New roadside development near Interstate Highways was focused at interchanges because design of these limited access highways prohibits businesses from having direct access to the highway itself (Lewis 1995; Liebs 1995). Such interchanges are unique to highways and have evolved into three-dimensional engineered structures quite distinct from the grade-level junctions of traditional roadways (Hayes 2005); the goal is to keep traffic moving and with cloverleaf designs no-one ever needs to make a left turn across traffic (Hayes 2005). With so little space available around the interchanges, land there became extremely valuable limiting the diversity of business to only those with deep pockets: oil company gas stations, shopping malls, national and regional chains (Liebs 1995). The result - uniform, cookie-cutter architecture replaced regionally distinctive vernacular designs (Kunstler 1993). Perhaps it's no coincidence that the rise of the destination shopping mall (usually located at a highway interchange), the demise of Main Street, and the construction of the Interstate Highway system all occurred in the same 25 year period (Kunstler 1993; Lewis 1995). The automobile and the roads it required, clearly shaped the built environment of 20th century America (Liebs 1995; Hayes 2005). The "Galactic City" of Lewis (1995).

Over the last century, American society has reorganized its culture around the highways and byways and its vehicles need (Vale and Vale 1983; Liebs 1995; Hayden 2004). Some would argue that the Interstate Highways both encouraged and were the result of the commuting lifestyle, the loss of a land ethic, and the divorce of the workplace from the home (Kauffman 2004). What would once have been an intolerably long commute on winding country roads became doable on the Interstate, psychologically opening up huge tracts of agricultural land, now within driving distance of American cities, for development (Kunstler 1993; Lewis 1995; Boynton 2004). In urban areas, Interstate Highway construction destroyed entire neighborhoods (Kaszynski 2000) and isolated others, creating physical ghettos (Kunstler 1993). Installation of continuous sound barriers protected neighborhoods from the roar of thousands of cars passing at high speed but completely blinded drivers to the local visual geography; they might as well have been driving through tunnels (Hayes 2005). In less developed areas, the impact was different. Over time, Interstate Highways have become connectors of suburbs (Lewis 1997) and rural small towns. Wherever they may be, highway travelers are isolated from local landscapes and cultures on many Interstate Highways even the services motorists need are provided only at limited access service areas.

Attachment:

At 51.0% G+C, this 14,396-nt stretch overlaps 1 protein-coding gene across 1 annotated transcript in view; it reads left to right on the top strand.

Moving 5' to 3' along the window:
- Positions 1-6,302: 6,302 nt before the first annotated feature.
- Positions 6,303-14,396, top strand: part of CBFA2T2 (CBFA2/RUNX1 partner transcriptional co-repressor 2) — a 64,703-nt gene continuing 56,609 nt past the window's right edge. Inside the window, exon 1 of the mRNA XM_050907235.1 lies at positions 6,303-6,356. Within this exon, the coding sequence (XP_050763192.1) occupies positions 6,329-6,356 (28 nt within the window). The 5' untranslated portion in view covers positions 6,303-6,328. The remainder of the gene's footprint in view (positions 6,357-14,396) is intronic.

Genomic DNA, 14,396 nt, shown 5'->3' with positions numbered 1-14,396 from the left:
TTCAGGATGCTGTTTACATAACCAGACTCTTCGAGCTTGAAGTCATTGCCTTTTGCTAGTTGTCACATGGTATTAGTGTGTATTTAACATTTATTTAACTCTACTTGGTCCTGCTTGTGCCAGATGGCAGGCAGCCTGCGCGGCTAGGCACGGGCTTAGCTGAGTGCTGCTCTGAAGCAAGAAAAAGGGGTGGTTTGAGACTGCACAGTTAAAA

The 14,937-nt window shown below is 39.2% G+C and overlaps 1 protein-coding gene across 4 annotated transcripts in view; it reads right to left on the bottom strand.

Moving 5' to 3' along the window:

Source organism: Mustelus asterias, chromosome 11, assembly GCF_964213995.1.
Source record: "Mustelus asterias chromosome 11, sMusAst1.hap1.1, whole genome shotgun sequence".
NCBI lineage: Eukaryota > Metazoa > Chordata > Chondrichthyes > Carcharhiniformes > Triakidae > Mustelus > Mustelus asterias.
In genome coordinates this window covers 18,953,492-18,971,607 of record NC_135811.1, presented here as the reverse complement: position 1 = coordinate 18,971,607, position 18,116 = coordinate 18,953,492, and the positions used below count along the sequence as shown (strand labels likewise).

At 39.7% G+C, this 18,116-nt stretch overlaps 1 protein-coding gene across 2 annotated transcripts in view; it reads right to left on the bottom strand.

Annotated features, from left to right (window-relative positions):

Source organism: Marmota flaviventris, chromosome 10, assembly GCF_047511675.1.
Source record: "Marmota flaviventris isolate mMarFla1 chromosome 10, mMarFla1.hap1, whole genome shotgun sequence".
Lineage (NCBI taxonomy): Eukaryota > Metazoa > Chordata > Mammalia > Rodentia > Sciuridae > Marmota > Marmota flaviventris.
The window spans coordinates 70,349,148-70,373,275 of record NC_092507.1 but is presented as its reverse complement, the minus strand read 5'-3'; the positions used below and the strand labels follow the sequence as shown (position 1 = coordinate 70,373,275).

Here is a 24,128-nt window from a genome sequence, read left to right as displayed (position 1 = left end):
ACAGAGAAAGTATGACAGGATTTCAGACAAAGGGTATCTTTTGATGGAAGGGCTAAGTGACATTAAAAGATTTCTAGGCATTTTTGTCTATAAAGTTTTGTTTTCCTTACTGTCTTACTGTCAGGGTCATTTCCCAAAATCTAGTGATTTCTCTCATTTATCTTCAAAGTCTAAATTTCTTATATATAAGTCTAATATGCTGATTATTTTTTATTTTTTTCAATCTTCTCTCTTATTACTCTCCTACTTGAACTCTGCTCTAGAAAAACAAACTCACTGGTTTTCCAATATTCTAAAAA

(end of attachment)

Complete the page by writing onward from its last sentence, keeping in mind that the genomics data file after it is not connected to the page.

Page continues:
Interstate Highways changed people's perceptions of the landscape. With uniformity of road design allowing for long-distance travel between major cities at high speeds (Vale and Vale 1983), travel on an Interstate Highway is a landscape-blurring experience, far less intimate and more homogeneous than travel on secondary roads. On the Interstate, the driver's focus is on the road and distant, sweeping views; details are lost and the landscape passes as a kaleidoscope of images allowing only broad comparison (Vale and Vale 1983). Clearly, the function of most Interstate Highways is not to entertain the traveler but to get people as quickly as possible from point A to point B (Kaszynski 2000). These are roads to serve motorists and traffic (Rose 1979). Some blame America's loss of historical and geographical perspective directly on construction of the Interstate Highway system because it distanced people from the landscape both by speed and limited access (Liebs 1995). The Interstate's standardized, homogenized design (and the homogeneity of development that followed the roads) have been implicated directly in the "blanding of America" (Kaszynski 2000).